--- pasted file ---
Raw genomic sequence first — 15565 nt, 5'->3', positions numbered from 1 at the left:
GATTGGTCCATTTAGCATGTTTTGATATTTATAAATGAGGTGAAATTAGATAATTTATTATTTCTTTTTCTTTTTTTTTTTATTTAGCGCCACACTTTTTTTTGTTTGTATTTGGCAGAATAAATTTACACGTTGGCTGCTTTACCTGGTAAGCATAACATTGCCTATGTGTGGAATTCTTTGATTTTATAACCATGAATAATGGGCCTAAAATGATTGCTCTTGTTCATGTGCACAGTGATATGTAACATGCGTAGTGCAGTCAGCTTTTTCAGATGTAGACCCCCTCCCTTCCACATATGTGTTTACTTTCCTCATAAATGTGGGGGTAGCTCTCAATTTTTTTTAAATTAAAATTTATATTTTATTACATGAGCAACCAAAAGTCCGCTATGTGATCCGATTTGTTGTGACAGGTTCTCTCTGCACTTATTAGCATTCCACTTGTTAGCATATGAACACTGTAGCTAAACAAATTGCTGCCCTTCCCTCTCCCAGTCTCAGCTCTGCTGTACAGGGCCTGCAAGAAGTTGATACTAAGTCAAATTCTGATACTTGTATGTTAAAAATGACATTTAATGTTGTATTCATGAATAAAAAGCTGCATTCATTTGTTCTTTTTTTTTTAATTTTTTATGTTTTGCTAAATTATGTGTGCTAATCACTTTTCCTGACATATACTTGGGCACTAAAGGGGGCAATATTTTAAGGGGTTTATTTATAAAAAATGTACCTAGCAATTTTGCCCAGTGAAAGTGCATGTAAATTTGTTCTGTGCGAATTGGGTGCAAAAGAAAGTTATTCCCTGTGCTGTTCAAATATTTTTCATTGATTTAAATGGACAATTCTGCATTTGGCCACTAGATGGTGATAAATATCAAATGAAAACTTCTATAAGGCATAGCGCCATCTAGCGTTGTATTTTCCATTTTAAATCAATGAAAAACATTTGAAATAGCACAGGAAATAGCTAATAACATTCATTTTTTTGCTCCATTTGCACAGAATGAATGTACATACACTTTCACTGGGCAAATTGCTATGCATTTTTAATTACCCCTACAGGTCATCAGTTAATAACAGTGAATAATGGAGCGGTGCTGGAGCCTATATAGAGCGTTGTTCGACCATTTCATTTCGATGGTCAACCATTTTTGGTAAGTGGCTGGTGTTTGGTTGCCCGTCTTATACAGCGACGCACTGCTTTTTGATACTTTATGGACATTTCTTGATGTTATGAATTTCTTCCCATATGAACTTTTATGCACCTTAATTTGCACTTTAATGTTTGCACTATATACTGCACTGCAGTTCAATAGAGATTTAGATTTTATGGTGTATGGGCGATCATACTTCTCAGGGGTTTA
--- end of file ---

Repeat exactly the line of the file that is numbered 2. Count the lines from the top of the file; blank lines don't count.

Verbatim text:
GATTGGTCCATTTAGCATGTTTTGATATTTATAAATGAGGTGAAATTAGATAATTTATTATTTCTTTTTCTTTTTTTTTTTATTTAGCGCCACACTTTTTTTTGTTTGTATTTGGCAGAATAAATTTACACGTTGGCTGCTTTACCTGGTAAGCATAACATTGCCTATGTGTGGAATTCTTTGATTTTATAACCATGAATAATGGGCCTAAAATGATTGCTCTTGTTCATGTGCACAGTGATATGTAACATGCGTAGTGCAGTCAGCTTTTTCAGATGTAGACCCCCTCCCTTCCACATATGTGTTTACTTTCCTCATAAATGTGGGGGTAGCTCTCAATTTTTTTTAAATTAAAATTTATATTTTATTACATGAGCAACCAAAAGTCCGCTATGTGATCCGATTTGTTGTGACAGGTTCTCTCTGCACTTATTAGCATTCCACTTGTTAGCATATGAACACTGTAGCTAAACAAATTGCTGCCCTTCCCTCTCCCAGTCTCAGCTCTGCTGTACAGGGCCTGCAAGAAGTTGATACTAAGTCAAATTCTGATACTTGTATGTTAAAAATGACATTTAATGTTGTATTCATGAATAAAAAGCTGCATTCATTTGTTCTTTTTTTTTTAATTTTTTATGTTTTGCTAAATTATGTGTGCTAATCACTTTTCCTGACATATACTTGGGCACTAAAGGGGGCAATATTTTAAGGGGTTTATTTATAAAAAATGTACCTAGCAATTTTGCCCAGTGAAAGTGCATGTAAATTTGTTCTGTGCGAATTGGGTGCAAAAGAAAGTTATTCCCTGTGCTGTTCAAATATTTTTCATTGATTTAAATGGACAATTCTGCATTTGGCCACTAGATGGTGATAAATATCAAATGAAAACTTCTATAAGGCATAGCGCCATCTAGCGTTGTATTTTCCATTTTAAATCAATGAAAAACATTTGAAATAGCACAGGAAATAGCTAATAACATTCATTTTTTTGCTCCATTTGCACAGAATGAATGTACATACACTTTCACTGGGCAAATTGCTATGCATTTTTAATTACCCCTACAGGTCATCAGTTAATAACAGTGAATAATGGAGCGGTGCTGGAGCCTATATAGAGCGTTGTTCGACCATTTCATTTCGATGGTCAACCATTTTTGGTAAGTGGCTGGTGTTTGGTTGCCCGTCTTATACAGCGACGCACTGCTTTTTGATACTTTATGGACATTTCTTGATGTTATGAATTTCTTCCCATATGAACTTTTATGCACCTTAATTTGCACTTTAATGTTTGCACTATATACTGCACTGCAGTTCAATAGAGATTTAGATTTTATGGTGTATGGGCGATCATACTTCTCAGGGGTTTA